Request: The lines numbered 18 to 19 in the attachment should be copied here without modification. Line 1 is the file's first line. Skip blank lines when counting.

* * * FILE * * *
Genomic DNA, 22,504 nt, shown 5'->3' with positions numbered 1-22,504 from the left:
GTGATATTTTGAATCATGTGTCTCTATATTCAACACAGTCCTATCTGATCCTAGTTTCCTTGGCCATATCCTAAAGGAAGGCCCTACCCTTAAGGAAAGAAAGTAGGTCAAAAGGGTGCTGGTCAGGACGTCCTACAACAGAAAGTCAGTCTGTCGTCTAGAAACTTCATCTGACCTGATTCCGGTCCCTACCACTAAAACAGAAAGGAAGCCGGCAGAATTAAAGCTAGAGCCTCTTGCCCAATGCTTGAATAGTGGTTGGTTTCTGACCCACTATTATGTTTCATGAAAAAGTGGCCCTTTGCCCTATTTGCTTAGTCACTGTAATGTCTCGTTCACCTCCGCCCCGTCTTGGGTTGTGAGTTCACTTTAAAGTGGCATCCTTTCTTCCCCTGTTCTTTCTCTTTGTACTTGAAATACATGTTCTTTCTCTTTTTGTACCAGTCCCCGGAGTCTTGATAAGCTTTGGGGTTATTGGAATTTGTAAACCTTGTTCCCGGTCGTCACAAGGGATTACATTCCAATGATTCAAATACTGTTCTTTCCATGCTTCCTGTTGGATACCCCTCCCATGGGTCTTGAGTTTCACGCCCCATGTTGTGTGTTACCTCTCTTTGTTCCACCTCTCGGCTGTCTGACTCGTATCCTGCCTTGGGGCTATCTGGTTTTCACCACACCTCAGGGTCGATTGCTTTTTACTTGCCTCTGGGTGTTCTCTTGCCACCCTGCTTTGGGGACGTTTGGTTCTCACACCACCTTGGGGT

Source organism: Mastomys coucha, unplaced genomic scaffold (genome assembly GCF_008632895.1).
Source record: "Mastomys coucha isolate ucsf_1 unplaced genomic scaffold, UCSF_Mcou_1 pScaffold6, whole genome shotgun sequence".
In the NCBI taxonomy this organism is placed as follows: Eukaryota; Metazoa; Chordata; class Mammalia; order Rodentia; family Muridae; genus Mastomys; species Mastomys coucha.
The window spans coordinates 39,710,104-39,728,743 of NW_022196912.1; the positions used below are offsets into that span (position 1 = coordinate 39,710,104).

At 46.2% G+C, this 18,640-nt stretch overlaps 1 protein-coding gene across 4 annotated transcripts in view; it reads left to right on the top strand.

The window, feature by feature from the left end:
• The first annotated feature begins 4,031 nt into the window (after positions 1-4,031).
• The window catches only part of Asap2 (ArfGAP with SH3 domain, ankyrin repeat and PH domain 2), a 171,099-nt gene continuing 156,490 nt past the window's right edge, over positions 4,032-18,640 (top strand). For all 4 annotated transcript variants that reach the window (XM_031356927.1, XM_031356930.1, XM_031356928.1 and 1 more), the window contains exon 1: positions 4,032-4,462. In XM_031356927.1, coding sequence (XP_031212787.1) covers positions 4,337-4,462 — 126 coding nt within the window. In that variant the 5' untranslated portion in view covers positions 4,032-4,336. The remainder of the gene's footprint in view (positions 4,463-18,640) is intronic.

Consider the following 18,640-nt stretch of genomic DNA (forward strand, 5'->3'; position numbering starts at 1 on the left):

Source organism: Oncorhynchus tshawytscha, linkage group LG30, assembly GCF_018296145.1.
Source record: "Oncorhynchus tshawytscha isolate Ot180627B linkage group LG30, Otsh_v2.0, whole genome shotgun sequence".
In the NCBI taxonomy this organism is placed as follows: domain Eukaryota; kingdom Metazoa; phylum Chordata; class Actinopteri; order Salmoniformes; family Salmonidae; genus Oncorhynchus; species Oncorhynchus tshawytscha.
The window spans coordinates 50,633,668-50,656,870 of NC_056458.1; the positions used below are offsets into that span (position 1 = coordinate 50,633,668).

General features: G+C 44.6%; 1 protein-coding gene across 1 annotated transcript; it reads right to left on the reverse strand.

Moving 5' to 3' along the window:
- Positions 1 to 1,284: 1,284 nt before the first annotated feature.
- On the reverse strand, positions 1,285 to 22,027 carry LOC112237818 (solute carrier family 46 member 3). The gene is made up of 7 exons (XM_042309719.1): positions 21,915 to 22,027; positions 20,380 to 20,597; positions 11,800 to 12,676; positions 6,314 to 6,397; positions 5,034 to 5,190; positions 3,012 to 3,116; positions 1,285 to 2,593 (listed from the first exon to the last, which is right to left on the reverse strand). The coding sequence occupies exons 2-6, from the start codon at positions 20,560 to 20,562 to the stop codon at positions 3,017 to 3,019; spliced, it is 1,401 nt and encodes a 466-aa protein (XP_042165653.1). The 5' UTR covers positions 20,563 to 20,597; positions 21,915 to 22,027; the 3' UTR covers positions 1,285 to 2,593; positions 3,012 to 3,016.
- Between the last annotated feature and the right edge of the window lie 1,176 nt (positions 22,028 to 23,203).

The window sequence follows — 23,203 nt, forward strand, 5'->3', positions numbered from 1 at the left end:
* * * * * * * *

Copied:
- Positions 1 to 1,284: 1,284 nt before the first annotated feature.
- On the reverse strand, positions 1,285 to 22,027 carry LOC112237818 (solute carrier family 46 member 3). The gene is made up of 7 exons (XM_042309719.1): positions 21,915 to 22,027; positions 20,380 to 20,597; positions 11,800 to 12,676; positions 6,314 to 6,397; positions 5,034 to 5,190; positions 3,012 to 3,116; positions 1,285 to 2,593 (listed from the first exon to the last, which is right to left on the reverse strand). The coding sequence occupies exons 2-6, from the start codon at positions 20,560 to 20,562 to the stop codon at positions 3,017 to 3,019; spliced, it is 1,401 nt and encodes a 466-aa protein (XP_042165653.1). The 5' UTR covers positions 20,563 to 20,597; positions 21,915 to 22,027; the 3' UTR covers positions 1,285 to 2,593; positions 3,012 to 3,016.